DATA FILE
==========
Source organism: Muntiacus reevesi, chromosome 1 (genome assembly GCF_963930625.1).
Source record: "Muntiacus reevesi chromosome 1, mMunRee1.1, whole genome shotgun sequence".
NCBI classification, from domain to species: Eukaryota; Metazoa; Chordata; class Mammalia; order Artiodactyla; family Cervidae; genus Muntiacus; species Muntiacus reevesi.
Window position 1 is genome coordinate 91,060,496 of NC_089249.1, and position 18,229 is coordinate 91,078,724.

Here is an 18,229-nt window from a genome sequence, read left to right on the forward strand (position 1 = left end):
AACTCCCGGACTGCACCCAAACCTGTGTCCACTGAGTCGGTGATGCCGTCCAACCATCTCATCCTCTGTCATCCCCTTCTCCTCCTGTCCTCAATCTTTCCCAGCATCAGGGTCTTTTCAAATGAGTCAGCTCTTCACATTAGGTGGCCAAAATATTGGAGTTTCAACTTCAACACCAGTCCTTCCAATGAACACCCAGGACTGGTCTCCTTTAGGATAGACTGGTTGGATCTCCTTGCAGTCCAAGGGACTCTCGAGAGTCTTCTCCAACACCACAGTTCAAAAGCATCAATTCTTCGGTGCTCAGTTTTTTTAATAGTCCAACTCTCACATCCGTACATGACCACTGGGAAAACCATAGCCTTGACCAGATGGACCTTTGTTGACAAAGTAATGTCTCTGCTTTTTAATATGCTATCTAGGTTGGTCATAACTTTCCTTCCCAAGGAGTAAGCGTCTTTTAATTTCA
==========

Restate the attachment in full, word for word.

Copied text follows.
Source organism: Muntiacus reevesi, chromosome 1 (genome assembly GCF_963930625.1).
Source record: "Muntiacus reevesi chromosome 1, mMunRee1.1, whole genome shotgun sequence".
NCBI classification, from domain to species: Eukaryota; Metazoa; Chordata; class Mammalia; order Artiodactyla; family Cervidae; genus Muntiacus; species Muntiacus reevesi.
Window position 1 is genome coordinate 91,060,496 of NC_089249.1, and position 18,229 is coordinate 91,078,724.

Here is an 18,229-nt window from a genome sequence, read left to right on the forward strand (position 1 = left end):
AACTCCCGGACTGCACCCAAACCTGTGTCCACTGAGTCGGTGATGCCGTCCAACCATCTCATCCTCTGTCATCCCCTTCTCCTCCTGTCCTCAATCTTTCCCAGCATCAGGGTCTTTTCAAATGAGTCAGCTCTTCACATTAGGTGGCCAAAATATTGGAGTTTCAACTTCAACACCAGTCCTTCCAATGAACACCCAGGACTGGTCTCCTTTAGGATAGACTGGTTGGATCTCCTTGCAGTCCAAGGGACTCTCGAGAGTCTTCTCCAACACCACAGTTCAAAAGCATCAATTCTTCGGTGCTCAGTTTTTTTAATAGTCCAACTCTCACATCCGTACATGACCACTGGGAAAACCATAGCCTTGACCAGATGGACCTTTGTTGACAAAGTAATGTCTCTGCTTTTTAATATGCTATCTAGGTTGGTCATAACTTTCCTTCCCAAGGAGTAAGCGTCTTTTAATTTCA